Re: libc soname conventions [was: libc6_2.0.106-0.1_i386.deb is released]
On Wed, Dec 23, 1998 at 02:18:37PM -0600, Gordon Matzigkeit wrote:
> >>>>> Roland McGrath writes:
> >> I'm now using libc0.2 as the package name, which I agree is
> >> correct.
> RM> Really? Truly? I will defer to the wisdom of those with
> RM> experience with debian, since I have none. But is it really the
> RM> case that debian has no better provision for this for dealing
> RM> with different versions and machine/os builds of the same
> RM> package? That is a serious shortcoming.
> Your points are well-taken.
> The only reason I can think of for why ABIs are not treated as virtual
> packages that others depend on, is that organizing the package
> archives would require more thought. There would have to be
> provisions for packages that have the same names but different sets of
> The current system relies on the fact that the `architecture' field
> completely different than any other kind of dependency. So, we have
> to change the name of the package in order to get real flexibility in
> how dependencies are handled.
Please remember that Debians packaging system was invented for i386 Linux
systems, and later for multiple architectures that means CPUs to run on.
Because different architectures means different CPUs it is indeed true that
packages for one architecture can't run on another architecture (beside
emulation :) Therefore, the current system works well and has no
"shortcoming" in the sense I write above.
However, now that we have a different underlaying OS, the situation changes.
This is a new change, and therefore the infrastructure has to be developed.
Earlier, there was no need for the fine differentiation in architecture.
Luckily, there are other cases were a finer graduation is useful: Developing
a pentium optimized distribution, which also requires a different
understanding of architecture. i586 could run i386 programs, but probably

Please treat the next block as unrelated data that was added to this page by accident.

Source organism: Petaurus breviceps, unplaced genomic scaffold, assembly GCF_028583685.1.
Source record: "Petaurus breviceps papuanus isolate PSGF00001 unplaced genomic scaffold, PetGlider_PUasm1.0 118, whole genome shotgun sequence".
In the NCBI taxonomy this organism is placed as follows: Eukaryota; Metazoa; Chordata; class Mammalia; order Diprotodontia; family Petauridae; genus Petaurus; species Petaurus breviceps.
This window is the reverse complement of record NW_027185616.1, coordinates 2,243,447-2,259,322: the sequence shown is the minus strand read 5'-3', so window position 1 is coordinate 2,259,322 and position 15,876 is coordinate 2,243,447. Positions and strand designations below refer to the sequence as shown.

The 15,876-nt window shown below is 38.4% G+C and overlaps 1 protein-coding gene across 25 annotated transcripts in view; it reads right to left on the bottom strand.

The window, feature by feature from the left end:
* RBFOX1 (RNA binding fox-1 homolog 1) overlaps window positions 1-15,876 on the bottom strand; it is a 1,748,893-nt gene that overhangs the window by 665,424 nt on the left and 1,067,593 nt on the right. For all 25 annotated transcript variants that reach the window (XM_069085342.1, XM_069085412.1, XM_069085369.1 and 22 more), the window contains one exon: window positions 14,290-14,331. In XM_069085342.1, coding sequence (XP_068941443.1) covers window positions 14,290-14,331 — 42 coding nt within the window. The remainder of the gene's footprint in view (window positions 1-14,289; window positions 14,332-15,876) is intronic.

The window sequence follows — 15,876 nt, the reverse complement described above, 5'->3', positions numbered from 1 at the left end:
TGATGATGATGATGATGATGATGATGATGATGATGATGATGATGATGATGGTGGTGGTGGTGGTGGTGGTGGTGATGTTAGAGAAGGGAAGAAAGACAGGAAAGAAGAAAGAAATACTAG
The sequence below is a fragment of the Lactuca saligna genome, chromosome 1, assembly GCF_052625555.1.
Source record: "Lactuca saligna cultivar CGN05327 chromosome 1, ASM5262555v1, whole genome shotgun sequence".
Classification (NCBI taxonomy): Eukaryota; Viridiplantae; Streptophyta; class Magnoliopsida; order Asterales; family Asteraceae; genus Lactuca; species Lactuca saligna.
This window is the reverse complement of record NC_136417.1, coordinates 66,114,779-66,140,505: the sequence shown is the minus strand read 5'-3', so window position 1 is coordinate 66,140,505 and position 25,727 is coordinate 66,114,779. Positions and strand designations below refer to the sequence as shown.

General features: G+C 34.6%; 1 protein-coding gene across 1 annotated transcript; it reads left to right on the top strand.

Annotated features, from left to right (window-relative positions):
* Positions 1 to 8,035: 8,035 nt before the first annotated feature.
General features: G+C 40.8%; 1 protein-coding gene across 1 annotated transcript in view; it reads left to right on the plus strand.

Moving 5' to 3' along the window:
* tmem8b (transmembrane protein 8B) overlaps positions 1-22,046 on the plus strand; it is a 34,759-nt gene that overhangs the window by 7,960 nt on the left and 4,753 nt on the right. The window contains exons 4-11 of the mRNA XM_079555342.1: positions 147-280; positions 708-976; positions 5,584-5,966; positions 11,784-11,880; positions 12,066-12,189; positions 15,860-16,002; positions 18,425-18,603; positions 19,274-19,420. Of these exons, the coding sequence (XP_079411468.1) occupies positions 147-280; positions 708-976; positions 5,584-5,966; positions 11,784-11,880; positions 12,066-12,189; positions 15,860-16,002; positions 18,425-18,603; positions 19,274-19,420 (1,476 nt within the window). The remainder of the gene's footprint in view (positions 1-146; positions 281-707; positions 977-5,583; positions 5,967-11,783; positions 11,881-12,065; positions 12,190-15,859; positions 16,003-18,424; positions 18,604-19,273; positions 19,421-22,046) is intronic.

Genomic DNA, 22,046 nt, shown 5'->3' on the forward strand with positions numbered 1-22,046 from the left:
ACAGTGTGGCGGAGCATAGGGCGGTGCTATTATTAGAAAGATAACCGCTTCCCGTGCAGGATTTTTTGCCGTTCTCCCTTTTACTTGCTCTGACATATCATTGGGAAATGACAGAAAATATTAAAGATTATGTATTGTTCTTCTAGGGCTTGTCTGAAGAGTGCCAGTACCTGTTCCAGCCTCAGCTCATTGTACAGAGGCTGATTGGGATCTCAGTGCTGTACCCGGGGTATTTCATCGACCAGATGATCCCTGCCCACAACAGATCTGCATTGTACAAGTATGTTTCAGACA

not vice versa. So, more people than only hurd people will be interested in
these changes to dpkg. However, changing dpkg and the ftp installation
procedure is far from easy, and somebody has to do the work.
> This is common Debian practice... my e-mail was only intended as a
> guideline of how we might apply this practice to the Debian GNU/Hurd
> distribution. I raised this issue so that we don't find ourselves
> backed into a corner of the package namespace later on, when we want
> better integration between GNU/Linux and GNU/Hurd.
Your suggestion has the fundamental flaw that it changes the name of the
packages, which breaks a lot of other things, for example the bug reporting
system (it does not really break it butm akes it more inconvenient to work
with). Changing the package names requires a change to the source, but we
can only build from one single source. Also, I dislike the fine graduation
with "p" and "i" and possibly more flags. Furthermore, I don't understand
why this would be necessary.
Debian has some experience with incompatible upgrades of the c library, the
libc5->libc6 transition was very educating.
Why can't we just bump the soname each time the hurd-i386 glibc packages
have an incompatible API change? Note that you can have multiple libc6
packages with different sonames installed, so old binaries will continue to
work. The versioned dependency should be enough to handle all cases.
We would then have libc0.2, libc0.3, libc0.4 etc packages, and binary
packages depending on them. We would only maintain one set of development
packages. Can you explain the drawbacks of this simple solution?
> Debian is also an evolving thing, and I believe that once we get far
> enough down this road, more people will grasp the problem and want to
> fix it. At that point dpkg's notion of architecture can be integrated
> with the dependency system.
This is a good goal, but I think it is irrelevant to our simple problem of
small incompatibilities between libc6 upgrades. It should be handled in the
same way we handle library ugrades under i386 linux. You will find libgtk
1.0.6 in our archive and libgtk 1.1. Both are incompatible, nevertheless
both can be installed w/o problems.
"Rhubarb is no Egyptian god." Debian GNU/Linux finger brinkmd@
Marcus Brinkmann http://www.debian.org master.debian.org
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